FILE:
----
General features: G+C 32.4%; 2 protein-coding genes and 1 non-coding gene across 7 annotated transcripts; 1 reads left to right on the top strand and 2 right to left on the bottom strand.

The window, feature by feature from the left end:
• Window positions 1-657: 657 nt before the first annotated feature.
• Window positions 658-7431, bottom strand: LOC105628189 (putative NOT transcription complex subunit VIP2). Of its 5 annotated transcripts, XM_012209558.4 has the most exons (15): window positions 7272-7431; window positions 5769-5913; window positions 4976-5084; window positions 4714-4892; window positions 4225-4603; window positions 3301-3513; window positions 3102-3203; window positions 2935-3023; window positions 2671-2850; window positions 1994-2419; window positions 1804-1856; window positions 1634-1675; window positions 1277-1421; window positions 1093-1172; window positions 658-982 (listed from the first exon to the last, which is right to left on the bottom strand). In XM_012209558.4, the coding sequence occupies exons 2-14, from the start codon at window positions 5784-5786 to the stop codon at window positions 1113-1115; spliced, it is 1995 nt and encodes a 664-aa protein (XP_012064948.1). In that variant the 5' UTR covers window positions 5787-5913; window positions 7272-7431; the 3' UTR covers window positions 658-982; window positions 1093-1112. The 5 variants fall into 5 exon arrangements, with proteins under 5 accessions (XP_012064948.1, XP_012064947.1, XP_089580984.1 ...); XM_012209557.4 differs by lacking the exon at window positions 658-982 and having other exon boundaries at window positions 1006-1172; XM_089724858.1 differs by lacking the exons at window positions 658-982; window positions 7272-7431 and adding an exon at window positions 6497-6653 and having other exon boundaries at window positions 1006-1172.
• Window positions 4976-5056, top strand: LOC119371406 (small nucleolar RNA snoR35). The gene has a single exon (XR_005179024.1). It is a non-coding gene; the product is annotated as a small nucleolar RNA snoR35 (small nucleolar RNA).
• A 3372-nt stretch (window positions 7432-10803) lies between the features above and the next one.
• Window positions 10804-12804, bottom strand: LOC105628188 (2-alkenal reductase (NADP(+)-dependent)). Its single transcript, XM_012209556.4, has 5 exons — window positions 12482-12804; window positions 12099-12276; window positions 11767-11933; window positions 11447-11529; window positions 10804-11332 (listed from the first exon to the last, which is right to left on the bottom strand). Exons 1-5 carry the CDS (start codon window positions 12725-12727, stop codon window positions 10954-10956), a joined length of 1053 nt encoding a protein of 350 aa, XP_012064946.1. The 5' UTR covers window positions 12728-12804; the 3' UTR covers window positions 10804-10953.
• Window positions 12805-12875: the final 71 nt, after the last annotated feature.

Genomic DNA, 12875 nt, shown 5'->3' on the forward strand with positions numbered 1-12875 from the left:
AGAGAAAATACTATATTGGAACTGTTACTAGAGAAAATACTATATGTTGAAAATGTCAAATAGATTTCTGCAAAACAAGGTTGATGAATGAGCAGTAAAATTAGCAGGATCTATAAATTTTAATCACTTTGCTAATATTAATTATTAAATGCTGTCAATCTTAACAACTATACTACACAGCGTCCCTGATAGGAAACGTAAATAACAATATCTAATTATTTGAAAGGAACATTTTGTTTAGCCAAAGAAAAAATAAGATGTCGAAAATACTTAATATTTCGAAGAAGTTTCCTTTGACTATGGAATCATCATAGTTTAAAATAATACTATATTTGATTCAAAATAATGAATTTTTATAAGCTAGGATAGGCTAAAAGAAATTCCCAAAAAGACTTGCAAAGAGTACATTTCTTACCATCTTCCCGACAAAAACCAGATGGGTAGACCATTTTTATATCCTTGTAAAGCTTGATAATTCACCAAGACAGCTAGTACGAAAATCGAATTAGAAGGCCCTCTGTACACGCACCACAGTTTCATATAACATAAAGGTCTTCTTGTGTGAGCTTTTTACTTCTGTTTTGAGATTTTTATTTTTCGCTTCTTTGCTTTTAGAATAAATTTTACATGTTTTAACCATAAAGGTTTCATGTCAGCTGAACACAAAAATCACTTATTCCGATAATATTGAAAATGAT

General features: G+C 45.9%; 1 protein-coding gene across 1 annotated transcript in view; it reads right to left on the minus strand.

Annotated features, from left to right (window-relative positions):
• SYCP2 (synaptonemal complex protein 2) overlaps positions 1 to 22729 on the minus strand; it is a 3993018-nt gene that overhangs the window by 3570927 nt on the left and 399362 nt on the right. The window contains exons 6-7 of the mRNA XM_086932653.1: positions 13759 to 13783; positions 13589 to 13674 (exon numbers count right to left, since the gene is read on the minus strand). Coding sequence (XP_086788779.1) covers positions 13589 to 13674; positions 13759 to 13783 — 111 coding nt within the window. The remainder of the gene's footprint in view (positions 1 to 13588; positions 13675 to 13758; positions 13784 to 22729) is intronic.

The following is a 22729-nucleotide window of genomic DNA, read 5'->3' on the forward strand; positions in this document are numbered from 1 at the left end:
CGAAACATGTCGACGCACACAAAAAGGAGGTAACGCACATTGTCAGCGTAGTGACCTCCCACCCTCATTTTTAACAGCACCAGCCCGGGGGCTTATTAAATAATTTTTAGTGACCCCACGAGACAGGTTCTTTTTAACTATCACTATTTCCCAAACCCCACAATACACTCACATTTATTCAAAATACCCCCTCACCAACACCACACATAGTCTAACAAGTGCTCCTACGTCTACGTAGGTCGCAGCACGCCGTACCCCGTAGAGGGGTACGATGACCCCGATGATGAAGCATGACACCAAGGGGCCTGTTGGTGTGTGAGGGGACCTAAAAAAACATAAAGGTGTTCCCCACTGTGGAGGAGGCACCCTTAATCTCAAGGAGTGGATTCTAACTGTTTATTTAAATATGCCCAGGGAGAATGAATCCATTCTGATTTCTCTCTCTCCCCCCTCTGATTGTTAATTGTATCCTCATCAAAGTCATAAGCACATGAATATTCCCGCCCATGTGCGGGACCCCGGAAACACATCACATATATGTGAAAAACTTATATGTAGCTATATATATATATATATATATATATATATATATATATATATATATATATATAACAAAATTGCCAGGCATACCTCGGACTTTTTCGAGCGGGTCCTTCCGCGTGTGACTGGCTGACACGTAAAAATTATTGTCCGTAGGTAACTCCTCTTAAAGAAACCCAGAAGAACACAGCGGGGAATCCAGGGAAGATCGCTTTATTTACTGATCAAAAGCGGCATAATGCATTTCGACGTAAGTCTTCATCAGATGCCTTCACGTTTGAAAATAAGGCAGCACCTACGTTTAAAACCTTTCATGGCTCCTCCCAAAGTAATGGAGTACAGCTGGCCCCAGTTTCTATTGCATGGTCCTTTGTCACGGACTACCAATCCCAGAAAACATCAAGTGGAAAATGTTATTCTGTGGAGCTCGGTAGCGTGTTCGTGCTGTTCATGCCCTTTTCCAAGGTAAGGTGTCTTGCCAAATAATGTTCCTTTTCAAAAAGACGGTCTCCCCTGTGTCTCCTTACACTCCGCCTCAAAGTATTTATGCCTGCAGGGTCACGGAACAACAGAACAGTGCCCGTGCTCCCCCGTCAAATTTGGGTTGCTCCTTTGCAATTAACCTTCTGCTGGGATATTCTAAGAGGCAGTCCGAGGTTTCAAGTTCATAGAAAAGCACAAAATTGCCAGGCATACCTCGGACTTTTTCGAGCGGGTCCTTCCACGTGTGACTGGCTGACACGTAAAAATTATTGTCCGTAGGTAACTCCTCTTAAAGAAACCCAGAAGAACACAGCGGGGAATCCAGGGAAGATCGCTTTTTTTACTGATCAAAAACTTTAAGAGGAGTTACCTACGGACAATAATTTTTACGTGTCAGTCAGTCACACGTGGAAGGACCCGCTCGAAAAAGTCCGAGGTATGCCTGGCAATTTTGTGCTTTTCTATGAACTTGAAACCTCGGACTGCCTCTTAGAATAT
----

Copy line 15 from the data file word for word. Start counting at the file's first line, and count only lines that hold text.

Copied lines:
CGAAACATGTCGACGCACACAAAAAGGAGGTAACGCACATTGTCAGCGTAGTGACCTCCCACCCTCATTTTTAACAGCACCAGCCCGGGGGCTTATTAAATAATTTTTAGTGACCCCACGAGACAGGTTCTTTTTAACTATCACTATTTCCCAAACCCCACAATACACTCACATTTATTCAAAATACCCCCTCACCAACACCACACATAGTCTAACAAGTGCTCCTACGTCTACGTAGGTCGCAGCACGCCGTACCCCGTAGAGGGGTACGATGACCCCGATGATGAAGCATGACACCAAGGGGCCTGTTGGTGTGTGAGGGGACCTAAAAAAACATAAAGGTGTTCCCCACTGTGGAGGAGGCACCCTTAATCTCAAGGAGTGGATTCTAACTGTTTATTTAAATATGCCCAGGGAGAATGAATCCATTCTGATTTCTCTCTCTCCCCCCTCTGATTGTTAATTGTATCCTCATCAAAGTCATAAGCACATGAATATTCCCGCCCATGTGCGGGACCCCGGAAACACATCACATATATGTGAAAAACTTATATGTAGCTATATATATATATATATATATATATATATATATATATATATATATATATATAACAAAATTGCCAGGCATACCTCGGACTTTTTCGAGCGGGTCCTTCCGCGTGTGACTGGCTGACACGTAAAAATTATTGTCCGTAGGTAACTCCTCTTAAAGAAACCCAGAAGAACACAGCGGGGAATCCAGGGAAGATCGCTTTATTTACTGATCAAAAGCGGCATAATGCATTTCGACGTAAGTCTTCATCAGATGCCTTCACGTTTGAAAATAAGGCAGCACCTACGTTTAAAACCTTTCATGGCTCCTCCCAAAGTAATGGAGTACAGCTGGCCCCAGTTTCTATTGCATGGTCCTTTGTCACGGACTACCAATCCCAGAAAACATCAAGTGGAAAATGTTATTCTGTGGAGCTCGGTAGCGTGTTCGTGCTGTTCATGCCCTTTTCCAAGGTAAGGTGTCTTGCCAAATAATGTTCCTTTTCAAAAAGACGGTCTCCCCTGTGTCTCCTTACACTCCGCCTCAAAGTATTTATGCCTGCAGGGTCACGGAACAACAGAACAGTGCCCGTGCTCCCCCGTCAAATTTGGGTTGCTCCTTTGCAATTAACCTTCTGCTGGGATATTCTAAGAGGCAGTCCGAGGTTTCAAGTTCATAGAAAAGCACAAAATTGCCAGGCATACCTCGGACTTTTTCGAGCGGGTCCTTCCACGTGTGACTGGCTGACACGTAAAAATTATTGTCCGTAGGTAACTCCTCTTAAAGAAACCCAGAAGAACACAGCGGGGAATCCAGGGAAGATCGCTTTTTTTACTGATCAAAAACTTTAAGAGGAGTTACCTACGGACAATAATTTTTACGTGTCAGTCAGTCACACGTGGAAGGACCCGCTCGAAAAAGTCCGAGGTATGCCTGGCAATTTTGTGCTTTTCTATGAACTTGAAACCTCGGACTGCCTCTTAGAATAT